Open Source Software and the Free Software Foundation

I love free and open source software. In fact, I use open source software for database management, blogging, blog reading, web browsing, and doing dozens of other daily tasks. I love Linux, MySQL, PHP, and Firefox, in particular. Ocassionally, I even contribute some code – a script or function, usually – to the world, myself, without any licensing, whatsoever. I have a real problem with the core philosophy of the GNU project and Free Software Foundation, however, that software should not have owners and should always be “free” (in the sense that source code should always be available and users should always have the right to modify and redistribute it).

The FSF, of course, maintains that they are talking about “free as in speech, not free as in beer.” That is, “free software” refers to liberty, not price. You can even sell free software , they say. Of course, I want to know why in the world I would buy a product when I can legally get it for free and obtaining it for free is often faster, anyway; selling free software – unless you’re really selling support – is simply a losing proposition.

The problem with the GNU and FSF ideals of software development stems, I think, from a confusion about the nature of software. The members of these groups maintain that software is so different from other types of products – food, books, artwork, widgets – that it should never be proprietary. Certainly software is different, in the sense that software does something and in the sense that software is (theoretically) infinitely flexible. Let’s leave that for a moment, though, and consider the similarities software shares with other types of products.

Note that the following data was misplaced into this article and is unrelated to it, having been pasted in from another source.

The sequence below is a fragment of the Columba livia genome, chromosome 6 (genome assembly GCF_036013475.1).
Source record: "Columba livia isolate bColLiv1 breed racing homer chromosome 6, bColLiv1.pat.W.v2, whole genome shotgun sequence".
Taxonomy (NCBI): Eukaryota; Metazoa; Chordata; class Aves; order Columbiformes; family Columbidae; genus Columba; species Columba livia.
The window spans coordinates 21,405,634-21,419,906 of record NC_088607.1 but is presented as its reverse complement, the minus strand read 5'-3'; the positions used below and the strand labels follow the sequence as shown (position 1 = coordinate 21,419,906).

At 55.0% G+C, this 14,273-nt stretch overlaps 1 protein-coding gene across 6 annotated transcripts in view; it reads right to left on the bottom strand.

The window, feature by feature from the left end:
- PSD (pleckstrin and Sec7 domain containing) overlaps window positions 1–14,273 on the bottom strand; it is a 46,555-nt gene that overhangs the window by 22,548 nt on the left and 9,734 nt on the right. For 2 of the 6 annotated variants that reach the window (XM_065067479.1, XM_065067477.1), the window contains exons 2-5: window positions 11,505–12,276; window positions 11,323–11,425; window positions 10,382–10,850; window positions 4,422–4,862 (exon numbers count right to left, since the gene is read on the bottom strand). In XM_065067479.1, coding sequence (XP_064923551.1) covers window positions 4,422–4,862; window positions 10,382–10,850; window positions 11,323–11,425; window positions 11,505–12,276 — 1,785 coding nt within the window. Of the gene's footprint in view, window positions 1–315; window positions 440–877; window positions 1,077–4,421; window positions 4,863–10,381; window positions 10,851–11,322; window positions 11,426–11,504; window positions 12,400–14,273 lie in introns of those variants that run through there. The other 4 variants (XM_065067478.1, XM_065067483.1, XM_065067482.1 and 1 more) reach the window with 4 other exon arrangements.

Like a poem, book or play, software can be copied, modified (assuming source code is available), distributed, and translated (“ported” to other systems or languages). Now, imagine a world without the copyright protection afforded to authors or playwrights. Certainly, many people would still write poems, books, and plays, because they enjoy doing it, just like many programmers enjoy coding. However, making a living would be very, very hard to do. Anybody would be free to modify the writer’s output – let’s say, a screenplay – and reuse or even, possibly, sell it. So, if you don’t like the ending of “Cats,” just write your own, add a couple characters, eliminate your least favorite song, and see who will pay for your copy of the script. The original playwright and composer – who did nearly all the work – are now competing with you and everybody else for a living.

Free market economics at its best, or socialism at its most subtle?

No, that’s not really a fair comparison. It does bring out an important point, though. Imagine if Google, Microsoft, Adobe, IBM, Intuit, and all the other huge software companies had no patents or copyright protections. Every time Google put out a new tool it would have to be open source (they put out some, voluntarily, but nothing that counts as a trade secret). Where’s the revenue?